Residential housing, and its close cousin commercial property, are so low they probably will not decline further appreciably. Nor will they improve, on the other hand, to offset faltering sectors of the economy elsewhere.

On the jobs front, several strongly negative signs have appeared thus far in 2011. More than 400,000 workers left the labor force in the first quarter. Only a net 14,000 full time workers were added between December and May. Many of the private sector jobs gains have been part time and temp workers. In May only 54,000 jobs were added to the economy, barely covering a third of new entrants to the labor force. Half the job creation comes from small businesses in the US, and recent surveys conducted by the National Association of Independent Business, the trade group, show more small businesses are now planning to cut payrolls than expand them in the months ahead. The May survey showed the worst hiring prospects since last September 2010. Meanwhile, state and local governments layoffs have continued to rise at around 25,000 a month. That’s more than 300,000 a year, a figure that will no doubt go higher over the course of this year. All this before the federal government starts major layoffs later in 2011 and 2012 when budget cuts are implemented in earnest.

Meanwhile, total business spending on equipment and structures has hardly grown, with the latter offsetting the former. The largest US corporations continue sitting on their $2 trillion in cash and liquid assets and refuse to invest in the US to create jobs. And all levels of US government—state, cities, counties, school districts, and the Federal government as well—are engaging in spending cuts this year and deeper cuts most likely next year, which will further negate an already deteriorating economic recovery. In short, there is little if anything on the economic horizon to suggest any source for renewed economic growth and recovery. In fact, quite the opposite.

Who Benefitted From the Obama Recovery?

So who benefited from the $2 trillion in total tax cuts, government spending, direct bailouts, and the more than $9 trillion in Federal Reserve cash injections?

In the two years since the Obama ‘recovery’ began, stocks of the largest S&P 500 corporations have more than doubled in value from $6 trillion to $12.3 trillion. It has been the biggest stock value run-up since 1982. Also the fastest in 60 years. Bonds have done even better. High yield grade bonds rose 20% in price in 2009, followed by a 57% increase in 2010, and a projected additional 25% rise this year. No wonder the number one demand of wealthy investors and households has been to extend the Bush tax cuts on capital incomes another two years. The demand to making the Bush tax cuts permanent in 2012, just before the November elections, will remain number one on the wish list of the wealthy and their corporations. All the talk about deficits and debt reduction is but a secondary objective, to make everyone else pay, in order that they may continue their tax cuts.

Corporate profits have also benefited nicely from the recovery. They have risen at double digit rates of increase for the last seven quarters. Total corporate profits are now $200 billion higher than they were at their peak in 2006, at $1.7 trillion. And that does not count another $1 trillion multinational corporations admit they are holding in their offshore subsidiaries. Some independent sources estimate this offshore profits hoarding are as high as $1.5 trillion. The historic average rate of return for profits in the US has been around 10%. Yet profits rose 243% in 2009 and another 61% in 2010. Profit margins are at an 80 year high, driven not so much by increased sales as by constant cost cutting—which means layoffs, reduced benefits, lower wages, and fewer hours of work.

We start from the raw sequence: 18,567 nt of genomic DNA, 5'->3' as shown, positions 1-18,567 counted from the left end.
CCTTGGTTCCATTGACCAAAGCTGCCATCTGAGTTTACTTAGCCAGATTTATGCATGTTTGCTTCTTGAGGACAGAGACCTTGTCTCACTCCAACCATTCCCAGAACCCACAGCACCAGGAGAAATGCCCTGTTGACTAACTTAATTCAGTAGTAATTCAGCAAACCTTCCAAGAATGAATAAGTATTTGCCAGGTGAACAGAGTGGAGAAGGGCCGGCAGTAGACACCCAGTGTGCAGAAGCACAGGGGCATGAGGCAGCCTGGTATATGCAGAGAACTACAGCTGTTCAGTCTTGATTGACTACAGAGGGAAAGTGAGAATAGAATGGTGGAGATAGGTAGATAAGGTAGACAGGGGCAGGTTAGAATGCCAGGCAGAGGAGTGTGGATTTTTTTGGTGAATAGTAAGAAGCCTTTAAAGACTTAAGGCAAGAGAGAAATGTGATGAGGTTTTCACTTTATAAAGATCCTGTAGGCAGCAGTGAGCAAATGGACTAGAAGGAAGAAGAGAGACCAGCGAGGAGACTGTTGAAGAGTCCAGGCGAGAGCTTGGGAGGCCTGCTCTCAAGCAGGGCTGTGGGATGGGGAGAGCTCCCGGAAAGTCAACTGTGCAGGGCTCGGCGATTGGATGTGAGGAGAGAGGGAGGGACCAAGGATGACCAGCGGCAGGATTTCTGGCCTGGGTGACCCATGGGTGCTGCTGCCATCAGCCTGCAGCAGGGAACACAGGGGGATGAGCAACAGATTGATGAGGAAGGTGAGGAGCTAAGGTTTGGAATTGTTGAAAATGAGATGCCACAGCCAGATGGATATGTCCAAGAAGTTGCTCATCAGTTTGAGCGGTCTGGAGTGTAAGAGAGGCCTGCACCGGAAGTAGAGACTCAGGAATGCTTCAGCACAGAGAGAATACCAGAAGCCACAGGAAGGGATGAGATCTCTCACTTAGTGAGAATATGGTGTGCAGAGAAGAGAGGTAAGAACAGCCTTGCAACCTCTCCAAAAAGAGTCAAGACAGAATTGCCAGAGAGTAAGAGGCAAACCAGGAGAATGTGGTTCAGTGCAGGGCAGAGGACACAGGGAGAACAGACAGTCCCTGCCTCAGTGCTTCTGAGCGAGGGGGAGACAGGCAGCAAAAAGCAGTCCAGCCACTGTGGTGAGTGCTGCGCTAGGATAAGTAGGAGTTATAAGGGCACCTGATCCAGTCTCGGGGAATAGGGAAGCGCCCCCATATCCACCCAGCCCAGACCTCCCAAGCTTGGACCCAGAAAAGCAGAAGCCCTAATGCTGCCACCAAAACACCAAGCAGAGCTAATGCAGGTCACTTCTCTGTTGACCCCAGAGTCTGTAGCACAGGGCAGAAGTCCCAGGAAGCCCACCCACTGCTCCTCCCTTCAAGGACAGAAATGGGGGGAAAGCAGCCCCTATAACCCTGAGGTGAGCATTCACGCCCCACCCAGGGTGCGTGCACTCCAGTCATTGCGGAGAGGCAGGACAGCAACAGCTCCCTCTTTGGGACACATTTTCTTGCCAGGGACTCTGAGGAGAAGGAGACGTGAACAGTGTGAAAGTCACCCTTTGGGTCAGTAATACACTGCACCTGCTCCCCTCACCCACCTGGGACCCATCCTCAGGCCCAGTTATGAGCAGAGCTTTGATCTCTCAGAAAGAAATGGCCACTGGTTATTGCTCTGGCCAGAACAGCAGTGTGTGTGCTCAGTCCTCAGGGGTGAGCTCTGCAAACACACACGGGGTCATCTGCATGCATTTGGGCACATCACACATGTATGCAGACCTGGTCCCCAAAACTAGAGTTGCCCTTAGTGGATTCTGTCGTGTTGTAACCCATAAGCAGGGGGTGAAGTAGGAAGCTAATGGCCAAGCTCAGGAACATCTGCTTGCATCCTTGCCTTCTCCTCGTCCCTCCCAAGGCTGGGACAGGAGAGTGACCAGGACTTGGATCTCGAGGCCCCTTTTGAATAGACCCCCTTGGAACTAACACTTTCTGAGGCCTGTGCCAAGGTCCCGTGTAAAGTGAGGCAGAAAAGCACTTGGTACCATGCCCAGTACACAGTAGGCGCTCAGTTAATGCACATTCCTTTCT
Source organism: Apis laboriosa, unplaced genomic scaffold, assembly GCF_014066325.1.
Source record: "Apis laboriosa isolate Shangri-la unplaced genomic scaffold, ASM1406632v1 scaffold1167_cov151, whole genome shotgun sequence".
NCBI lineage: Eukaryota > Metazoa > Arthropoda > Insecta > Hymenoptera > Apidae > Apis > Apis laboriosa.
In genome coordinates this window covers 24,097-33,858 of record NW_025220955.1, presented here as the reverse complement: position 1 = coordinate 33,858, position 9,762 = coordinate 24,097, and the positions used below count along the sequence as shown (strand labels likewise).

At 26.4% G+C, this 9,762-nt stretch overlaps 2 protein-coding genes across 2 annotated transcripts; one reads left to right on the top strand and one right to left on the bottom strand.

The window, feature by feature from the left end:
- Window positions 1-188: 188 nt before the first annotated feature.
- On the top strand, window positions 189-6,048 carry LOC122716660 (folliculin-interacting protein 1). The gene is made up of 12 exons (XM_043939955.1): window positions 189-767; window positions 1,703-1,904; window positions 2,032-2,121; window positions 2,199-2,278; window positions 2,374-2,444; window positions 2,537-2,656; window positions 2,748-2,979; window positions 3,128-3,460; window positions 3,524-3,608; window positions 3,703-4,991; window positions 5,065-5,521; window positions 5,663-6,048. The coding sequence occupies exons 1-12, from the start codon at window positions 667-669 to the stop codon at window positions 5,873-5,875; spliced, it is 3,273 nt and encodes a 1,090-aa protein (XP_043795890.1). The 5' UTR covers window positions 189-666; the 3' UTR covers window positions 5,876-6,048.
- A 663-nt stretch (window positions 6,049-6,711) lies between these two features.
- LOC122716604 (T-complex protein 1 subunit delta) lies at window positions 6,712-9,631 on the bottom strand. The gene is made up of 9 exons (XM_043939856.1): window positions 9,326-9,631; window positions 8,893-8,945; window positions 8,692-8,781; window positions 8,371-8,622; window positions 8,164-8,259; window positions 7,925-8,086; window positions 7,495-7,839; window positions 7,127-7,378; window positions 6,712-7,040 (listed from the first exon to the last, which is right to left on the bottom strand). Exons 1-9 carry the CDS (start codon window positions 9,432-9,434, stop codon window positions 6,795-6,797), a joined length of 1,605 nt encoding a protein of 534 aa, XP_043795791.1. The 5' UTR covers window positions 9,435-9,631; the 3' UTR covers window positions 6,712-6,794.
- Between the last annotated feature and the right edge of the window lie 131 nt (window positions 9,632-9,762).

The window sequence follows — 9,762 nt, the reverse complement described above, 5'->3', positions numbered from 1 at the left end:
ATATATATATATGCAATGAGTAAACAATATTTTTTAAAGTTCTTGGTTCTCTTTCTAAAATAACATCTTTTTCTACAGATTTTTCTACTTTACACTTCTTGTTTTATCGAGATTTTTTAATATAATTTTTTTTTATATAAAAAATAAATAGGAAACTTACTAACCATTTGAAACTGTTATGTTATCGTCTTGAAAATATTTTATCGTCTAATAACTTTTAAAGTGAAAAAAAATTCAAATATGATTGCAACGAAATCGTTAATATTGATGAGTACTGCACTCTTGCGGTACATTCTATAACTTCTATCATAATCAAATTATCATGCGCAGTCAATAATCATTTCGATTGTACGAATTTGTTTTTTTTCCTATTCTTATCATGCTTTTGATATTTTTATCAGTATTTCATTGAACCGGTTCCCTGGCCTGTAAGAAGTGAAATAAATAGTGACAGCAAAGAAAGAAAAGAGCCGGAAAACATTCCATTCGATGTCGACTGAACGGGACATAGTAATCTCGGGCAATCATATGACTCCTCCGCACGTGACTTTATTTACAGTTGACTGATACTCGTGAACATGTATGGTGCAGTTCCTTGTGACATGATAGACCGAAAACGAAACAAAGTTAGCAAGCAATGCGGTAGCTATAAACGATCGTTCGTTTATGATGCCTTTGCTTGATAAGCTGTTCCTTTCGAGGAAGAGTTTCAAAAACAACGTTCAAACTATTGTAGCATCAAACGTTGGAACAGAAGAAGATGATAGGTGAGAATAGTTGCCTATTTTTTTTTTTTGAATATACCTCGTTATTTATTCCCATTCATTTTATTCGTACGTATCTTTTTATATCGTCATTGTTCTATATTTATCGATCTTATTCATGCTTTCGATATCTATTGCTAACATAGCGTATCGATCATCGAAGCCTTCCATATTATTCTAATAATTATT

Corporations continue to sit on their $2 trillion cash hoard, and this writer predicts they will spend most of it not on jobs but on stock buybacks, higher dividend payouts, mergers and acquisitions of competitors, and, on speculation in derivatives and swaps, foreign currencies, and the like—all of which create no jobs whatsoever and in many cases will mean fewer jobs.

The CEOs of S&P 500 companies have also done quite well under Obama’s recovery. They have seen their compensation double, as stock prices of their companies on average have doubled and their stocks awards constitute 53% of their total compensation. Not least, the chiefs of the big banks are back with handsome bonuses, enjoying in 2010 total pay hikes of 36%.

Meanwhile, real earnings continue to fall for 90 million workers and middle class households, foreclosures approach 10 million going to 13-14 million, and banks seize homes at a rate of almost 100,000 a month. 16 million homeowners confront negative equity. Having already experienced the destruction of their pension plans, replaced with 401ks that provide less than half a normal pension, private sector workers are now giving up their deferred future social security wages, through Obama’s payroll tax cuts, so they can pay for rising gas and food prices. Public employees have fared no better, now having their pensions taken away as well as the right to collectively bargain on benefits in general. Meanwhile, hundreds of thousands of teachers are laid off with hundreds of thousands more coming each year in order to balance state budget deficits they didn’t cause. Not least, 24 million workers still remain without jobs almost four years now after the recession and more than two years since the ‘Obama recovery’ officially began.

And the double dip looms on the horizon.…

Jack Rasmus